Tamara, for the crafty types among us, the “household trash-into-crafts” idea is a good one. I can remember, (I THINK it was in the ’70s), when a popular craft was to make cute, decorative piggy banks out of empty plastic Clorox bottles. In the ’60s, we made necklaces out of gum wrappers.

    I just wish household hazardous waste day was more than once a year in my area, but after seeing a news report (NOT on Fox News) about where some of that electronic waste goes (to Third World countries), I’m hesitant. Sure, you can ASK where it goes, but sometimes the recyclers are just as clueless as you are in that regard.

  26. Hi,

    This is a good article with lots of options. I like including the mail options for items that are generate in too small a quantity for municipal programs to handle.

    In Madison we have a program for what we call rigid plastics. Old garbage cans, plastic totes and toys. It has proved very popular. Our drop off sites also ahve collection set ups for sthletic shoes, cooking oil, plastic bags, e-waste, waste oil, and oil filters.

    Keep uo the good work.

  27. Pingback: Beyond the Blue Bins: Recycling For Homeowners | HomeIntel

  28. There is a recycling organization, Planet Aid, Inc., that collects clean used clothing and footwear for recycling……..Their website,, has their 2008 Annual Report, which reports, on page 17, the collection of 102 million pounds of used clothing! “Recycling these items instead of producing new clothing saved 74 billion gallons of water, 31 million pounds of fertilizer, and 21 million pounds of pesticides. In addition, 367 million pounds of greenhouse gases were kept out of the atmosphere!”
    And this before we discuss the savings of landfill space, and the other benefits of the program!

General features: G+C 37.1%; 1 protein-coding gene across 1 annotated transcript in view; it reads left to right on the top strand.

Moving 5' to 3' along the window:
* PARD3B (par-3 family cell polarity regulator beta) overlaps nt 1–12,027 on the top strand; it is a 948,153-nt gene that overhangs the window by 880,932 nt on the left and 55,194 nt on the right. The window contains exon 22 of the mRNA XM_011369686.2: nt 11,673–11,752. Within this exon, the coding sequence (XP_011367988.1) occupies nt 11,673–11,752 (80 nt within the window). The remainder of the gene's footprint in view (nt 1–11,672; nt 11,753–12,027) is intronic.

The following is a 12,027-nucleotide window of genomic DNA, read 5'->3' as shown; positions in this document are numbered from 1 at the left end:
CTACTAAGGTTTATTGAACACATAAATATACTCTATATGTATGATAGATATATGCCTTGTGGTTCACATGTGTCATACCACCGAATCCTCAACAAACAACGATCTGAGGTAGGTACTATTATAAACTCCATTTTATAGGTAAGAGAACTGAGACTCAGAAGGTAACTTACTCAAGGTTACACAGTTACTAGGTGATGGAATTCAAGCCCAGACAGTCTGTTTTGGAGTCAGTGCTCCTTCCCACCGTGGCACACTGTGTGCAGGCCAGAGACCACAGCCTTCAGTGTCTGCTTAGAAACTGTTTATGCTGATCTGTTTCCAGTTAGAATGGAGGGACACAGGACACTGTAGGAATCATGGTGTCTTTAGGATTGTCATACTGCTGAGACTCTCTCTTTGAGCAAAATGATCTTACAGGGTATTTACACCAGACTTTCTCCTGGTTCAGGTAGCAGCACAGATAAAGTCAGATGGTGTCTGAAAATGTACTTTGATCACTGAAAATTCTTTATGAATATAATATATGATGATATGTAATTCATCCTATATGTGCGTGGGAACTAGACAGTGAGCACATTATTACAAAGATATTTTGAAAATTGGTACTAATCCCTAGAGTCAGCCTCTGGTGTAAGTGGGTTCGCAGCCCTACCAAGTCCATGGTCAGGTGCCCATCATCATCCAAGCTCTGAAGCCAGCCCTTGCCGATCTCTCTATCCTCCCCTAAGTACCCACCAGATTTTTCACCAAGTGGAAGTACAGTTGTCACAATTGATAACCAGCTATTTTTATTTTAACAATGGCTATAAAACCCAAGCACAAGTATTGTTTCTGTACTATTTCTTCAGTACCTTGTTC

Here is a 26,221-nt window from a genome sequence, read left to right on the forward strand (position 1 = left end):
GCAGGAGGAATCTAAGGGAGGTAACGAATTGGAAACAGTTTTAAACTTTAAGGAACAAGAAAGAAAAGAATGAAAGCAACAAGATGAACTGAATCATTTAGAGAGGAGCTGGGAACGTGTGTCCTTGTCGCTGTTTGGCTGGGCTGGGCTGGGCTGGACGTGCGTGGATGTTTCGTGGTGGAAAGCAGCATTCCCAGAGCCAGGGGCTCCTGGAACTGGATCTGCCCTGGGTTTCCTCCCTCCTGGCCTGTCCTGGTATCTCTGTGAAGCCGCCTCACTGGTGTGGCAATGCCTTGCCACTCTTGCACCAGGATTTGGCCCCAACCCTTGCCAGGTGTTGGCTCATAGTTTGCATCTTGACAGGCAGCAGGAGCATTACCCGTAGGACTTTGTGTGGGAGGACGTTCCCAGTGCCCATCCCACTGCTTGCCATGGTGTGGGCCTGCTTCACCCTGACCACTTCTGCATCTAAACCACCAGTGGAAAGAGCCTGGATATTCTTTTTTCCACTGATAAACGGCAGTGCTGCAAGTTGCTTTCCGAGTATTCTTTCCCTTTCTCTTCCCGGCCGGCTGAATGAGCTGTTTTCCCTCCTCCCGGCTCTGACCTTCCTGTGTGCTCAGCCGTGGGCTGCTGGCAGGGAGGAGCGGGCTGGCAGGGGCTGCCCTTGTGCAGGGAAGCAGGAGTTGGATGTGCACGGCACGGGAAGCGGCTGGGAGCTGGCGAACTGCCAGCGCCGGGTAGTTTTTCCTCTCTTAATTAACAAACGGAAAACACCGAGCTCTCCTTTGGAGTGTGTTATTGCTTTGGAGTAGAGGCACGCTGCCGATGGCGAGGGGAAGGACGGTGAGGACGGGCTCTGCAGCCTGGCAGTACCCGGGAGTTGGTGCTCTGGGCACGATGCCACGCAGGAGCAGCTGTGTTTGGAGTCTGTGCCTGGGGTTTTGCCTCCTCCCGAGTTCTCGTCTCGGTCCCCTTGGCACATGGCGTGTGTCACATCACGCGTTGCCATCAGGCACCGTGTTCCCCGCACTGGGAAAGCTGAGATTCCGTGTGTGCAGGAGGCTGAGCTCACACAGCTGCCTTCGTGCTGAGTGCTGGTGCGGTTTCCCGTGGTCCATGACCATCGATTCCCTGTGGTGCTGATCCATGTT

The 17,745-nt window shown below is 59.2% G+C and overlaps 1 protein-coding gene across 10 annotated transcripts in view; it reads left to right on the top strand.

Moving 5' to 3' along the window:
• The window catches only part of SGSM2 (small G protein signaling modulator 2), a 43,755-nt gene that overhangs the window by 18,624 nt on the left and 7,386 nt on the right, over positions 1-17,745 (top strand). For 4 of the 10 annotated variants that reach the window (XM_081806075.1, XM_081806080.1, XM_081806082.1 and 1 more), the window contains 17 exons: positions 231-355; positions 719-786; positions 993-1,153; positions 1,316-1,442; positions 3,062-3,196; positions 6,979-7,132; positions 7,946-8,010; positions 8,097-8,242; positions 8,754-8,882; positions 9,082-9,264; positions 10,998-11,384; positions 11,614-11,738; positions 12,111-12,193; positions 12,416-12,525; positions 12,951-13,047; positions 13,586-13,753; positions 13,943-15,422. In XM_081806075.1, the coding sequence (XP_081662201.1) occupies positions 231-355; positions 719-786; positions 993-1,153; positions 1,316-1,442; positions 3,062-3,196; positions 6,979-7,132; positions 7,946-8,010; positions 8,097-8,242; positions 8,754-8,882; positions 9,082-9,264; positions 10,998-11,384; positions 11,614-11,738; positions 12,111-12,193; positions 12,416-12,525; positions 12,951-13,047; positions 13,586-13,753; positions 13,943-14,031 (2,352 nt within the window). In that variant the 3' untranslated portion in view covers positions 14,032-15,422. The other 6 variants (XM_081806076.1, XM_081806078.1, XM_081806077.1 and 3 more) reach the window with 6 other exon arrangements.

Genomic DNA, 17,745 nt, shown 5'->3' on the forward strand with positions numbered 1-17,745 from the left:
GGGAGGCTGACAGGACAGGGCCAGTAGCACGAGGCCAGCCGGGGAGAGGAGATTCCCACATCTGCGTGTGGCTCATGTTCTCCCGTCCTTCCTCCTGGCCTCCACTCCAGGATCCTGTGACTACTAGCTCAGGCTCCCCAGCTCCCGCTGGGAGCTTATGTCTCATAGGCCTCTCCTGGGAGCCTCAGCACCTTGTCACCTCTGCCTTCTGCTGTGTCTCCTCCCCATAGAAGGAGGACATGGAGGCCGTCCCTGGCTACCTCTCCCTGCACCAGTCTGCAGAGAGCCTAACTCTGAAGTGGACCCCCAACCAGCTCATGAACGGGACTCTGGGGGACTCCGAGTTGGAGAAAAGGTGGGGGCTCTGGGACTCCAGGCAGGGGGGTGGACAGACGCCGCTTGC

Nothing more to be said to support recycling! Check out…………………..

  29. Wow! I never thought that there’s actually a company which will recycle my old tennis balls. It’s a shame that I can’t give them out though, as I’m not from the US. Otherwise, great article! :)

  30. Pingback: Country Meadow » Blog Archive » Eco News: You Can Recycle That!

  31. Great list of resources for recycling. I know that vinyl binders are big issue with regards to landfills because they can’t be recycled. It’s great to see products like ReBinder on the market that have addressed the issue of being able to recycle your old binders. No vinyl in ReBinders and the cover can be easily removed and recycled. Check them out:

  32. Ever since I took an ecology class in junior high I’ve recycled and reused. It takes effort, but if I don’t recycle my plastic yogurt cup or the plastic tray in a frozen dinner, I feel I’m doing an injustice to Earth. It’s just takes a send to save it to recycle rather than toss it in the trash. I’m always looking for more items to recycle. My idea is for my recycle bag to be larger than my trash bag.